However, we need to at least grasp that they will not engage or debate us on the merits

  2. Bob, great questions. The funny money question resonates in particular. Canadian province of Alberta, whose economy has crashed recently because of low oil prices, elected a funny-money government at the outset of the Great Depression. The government was based on the economic principles of "Social Credit", which were, if not exactly popular, at least fairly well known at the time across the British Empire, being championed by a Britisher, Maj. C. H. Douglas. The inaugural Social Credit government in Alberta was led by an evangelical radio preacher, "Bible Bill" Aberhart. Bible Bill tried to make good on his election promise of providing all Albertans with scrip that could be redeemed for goods and services and thus "stimulate aggregate demand", but the federal government in Ottawa was able to stop the province from creating an alternative to legal tender, since currency creation was a federal prerogative. My point for going down memory lane like this was that the proposed Social Credit scrip was popularly derided as "funny money", and Aberhart was ridiculed by the power elites as ignorant hay-seed "money crank". At the time, of course, the elites were right to call Aberhart a money crank, but how the elites have since changed! Although the Nobel laureates are still calling their benighted opponents cranks, THEY themselves have now become the money cranks and funny money proponents. They should be denounced from the roof tops for this idiocy.

  3. David Gordon write about Cowen:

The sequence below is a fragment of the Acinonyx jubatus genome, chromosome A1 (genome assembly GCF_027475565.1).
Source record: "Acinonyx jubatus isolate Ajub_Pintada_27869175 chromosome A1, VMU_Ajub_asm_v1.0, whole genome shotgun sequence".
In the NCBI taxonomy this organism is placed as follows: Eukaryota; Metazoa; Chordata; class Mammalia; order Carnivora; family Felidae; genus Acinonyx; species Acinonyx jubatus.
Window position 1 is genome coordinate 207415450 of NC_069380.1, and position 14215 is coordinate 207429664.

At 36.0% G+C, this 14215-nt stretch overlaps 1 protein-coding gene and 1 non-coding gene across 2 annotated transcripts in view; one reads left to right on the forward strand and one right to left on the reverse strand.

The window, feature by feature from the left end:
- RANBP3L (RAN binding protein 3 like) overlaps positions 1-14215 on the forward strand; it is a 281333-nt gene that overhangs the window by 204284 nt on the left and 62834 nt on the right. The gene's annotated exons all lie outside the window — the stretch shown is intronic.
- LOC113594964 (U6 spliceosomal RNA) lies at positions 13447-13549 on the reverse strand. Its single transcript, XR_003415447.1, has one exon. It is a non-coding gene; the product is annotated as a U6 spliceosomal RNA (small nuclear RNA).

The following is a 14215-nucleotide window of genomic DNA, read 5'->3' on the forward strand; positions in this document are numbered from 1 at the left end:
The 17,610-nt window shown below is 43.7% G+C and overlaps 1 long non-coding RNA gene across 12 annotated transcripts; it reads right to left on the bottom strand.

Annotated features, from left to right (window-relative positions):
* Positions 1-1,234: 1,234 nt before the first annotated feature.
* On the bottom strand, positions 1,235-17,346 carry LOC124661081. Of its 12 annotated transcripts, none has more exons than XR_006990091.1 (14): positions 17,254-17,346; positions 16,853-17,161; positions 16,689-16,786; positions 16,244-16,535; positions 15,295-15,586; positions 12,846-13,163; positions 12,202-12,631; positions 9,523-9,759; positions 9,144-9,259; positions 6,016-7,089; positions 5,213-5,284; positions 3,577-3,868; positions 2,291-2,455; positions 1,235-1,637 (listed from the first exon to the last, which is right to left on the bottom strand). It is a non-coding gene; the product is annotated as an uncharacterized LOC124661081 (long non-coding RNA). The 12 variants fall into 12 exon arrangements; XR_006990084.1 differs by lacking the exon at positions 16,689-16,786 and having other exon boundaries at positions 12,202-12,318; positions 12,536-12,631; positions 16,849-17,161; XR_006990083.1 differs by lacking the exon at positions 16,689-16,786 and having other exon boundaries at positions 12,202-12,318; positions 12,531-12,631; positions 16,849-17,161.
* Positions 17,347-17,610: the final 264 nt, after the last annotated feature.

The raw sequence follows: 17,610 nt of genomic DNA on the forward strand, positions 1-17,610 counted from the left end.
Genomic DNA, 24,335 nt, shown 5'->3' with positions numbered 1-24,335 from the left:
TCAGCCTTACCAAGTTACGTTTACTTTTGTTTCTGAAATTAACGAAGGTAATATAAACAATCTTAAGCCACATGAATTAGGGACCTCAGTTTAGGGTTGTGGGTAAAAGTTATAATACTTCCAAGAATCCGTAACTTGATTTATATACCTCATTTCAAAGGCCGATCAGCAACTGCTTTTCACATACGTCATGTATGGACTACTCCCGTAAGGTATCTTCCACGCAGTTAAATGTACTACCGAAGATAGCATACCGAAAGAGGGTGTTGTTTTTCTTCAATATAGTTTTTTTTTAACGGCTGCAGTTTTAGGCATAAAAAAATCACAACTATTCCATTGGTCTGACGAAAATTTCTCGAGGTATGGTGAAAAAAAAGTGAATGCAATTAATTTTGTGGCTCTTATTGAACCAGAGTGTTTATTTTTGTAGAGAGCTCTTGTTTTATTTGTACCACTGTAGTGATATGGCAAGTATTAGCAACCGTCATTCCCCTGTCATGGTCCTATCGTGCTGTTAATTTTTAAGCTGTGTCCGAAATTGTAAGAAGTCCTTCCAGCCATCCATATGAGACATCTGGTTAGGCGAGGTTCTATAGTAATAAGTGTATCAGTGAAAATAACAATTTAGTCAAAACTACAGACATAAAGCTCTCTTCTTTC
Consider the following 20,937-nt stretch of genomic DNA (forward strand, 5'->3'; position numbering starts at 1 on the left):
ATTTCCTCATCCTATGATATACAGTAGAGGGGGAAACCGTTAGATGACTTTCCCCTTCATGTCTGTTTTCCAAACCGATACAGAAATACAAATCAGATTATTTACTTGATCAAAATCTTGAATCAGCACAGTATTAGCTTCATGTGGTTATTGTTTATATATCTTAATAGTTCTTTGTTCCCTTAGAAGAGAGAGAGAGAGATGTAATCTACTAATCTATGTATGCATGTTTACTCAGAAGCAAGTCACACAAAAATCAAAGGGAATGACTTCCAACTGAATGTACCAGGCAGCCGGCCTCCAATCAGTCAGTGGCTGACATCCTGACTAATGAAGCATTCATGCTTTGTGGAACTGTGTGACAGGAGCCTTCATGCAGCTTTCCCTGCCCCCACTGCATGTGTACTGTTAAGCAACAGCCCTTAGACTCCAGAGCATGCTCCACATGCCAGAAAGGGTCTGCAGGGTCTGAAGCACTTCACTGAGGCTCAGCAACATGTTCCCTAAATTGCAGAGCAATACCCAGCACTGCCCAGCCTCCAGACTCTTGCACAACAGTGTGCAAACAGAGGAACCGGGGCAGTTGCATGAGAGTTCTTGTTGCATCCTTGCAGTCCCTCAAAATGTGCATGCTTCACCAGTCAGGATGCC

.....Tyler Cowen, a brilliant student who had been interested in Austrian economics since his high school days. Cowen enrolled in an Austrian economics program at Rutgers, where he impressed both Joe Salerno and Richard Fink with his extraordinary erudition. When Fink moved to George Mason University, Cowen moved with him; and he completed his undergraduate degree there in 1983. Grinder considered him the next Hayek, the hope of Austrian economics.

    In accord with the elite universities policy, Cowen went to Harvard for his graduate degree. There he came under the influence of Thomas Schelling and gave up his belief in Austrian economics.

    Read on:

    Cowen is obviously a "thoughtful, mainstream libertarian" unlike us fringe cranks.

  4. Frankly, anyone who thought Cowan was an Austrian economist is just badly informed. Reading his posts at Marginal Revolution should have disabused anyone of such a notion. Cowan seems more interested in being a raconteur, bon vivant and highly paid Koch Bros. functionary than using his mighty intellect to take down statist frauds like Krugman, Stiglitz or Larry Summers.

    David Stockman does more good for real economics in one day than Cowan will accomplish in a lifetime and he isn't even an economist.

  5. Is there anyone on your list of modern day Austrian school economists who has not been wrong about everything since the Fed cut rates in Sept 2007? 8 years of being wrong about everything is a long time.

    1. This is either humor or incredible stupidity. One or the other.

    2. Anonymous must believe what Krugman tells him Austrians predict.

      So, let me help him. Austrians, as economists, do not make predictions, because praxeology is the study of human action, and humans are not programmed robots.

      Austrian monetary theory does not say that monetary inflation necessarily increases prices. What it says is that monetary inflation raises prices over what they would be without it. Since there are many variables which are, you know, variable, you cannot pretend all others remain constant.

      Now, he can never say nobody explained this to him.

  6. Hi Robert if you haven't read this post -- you should -- one of Tyler's commenters has lately give him a hard time regarding Austrian Business Cycle theory -- it's relevant and you may get a kick out of it.

  7. Tyler Cowen -- hilarious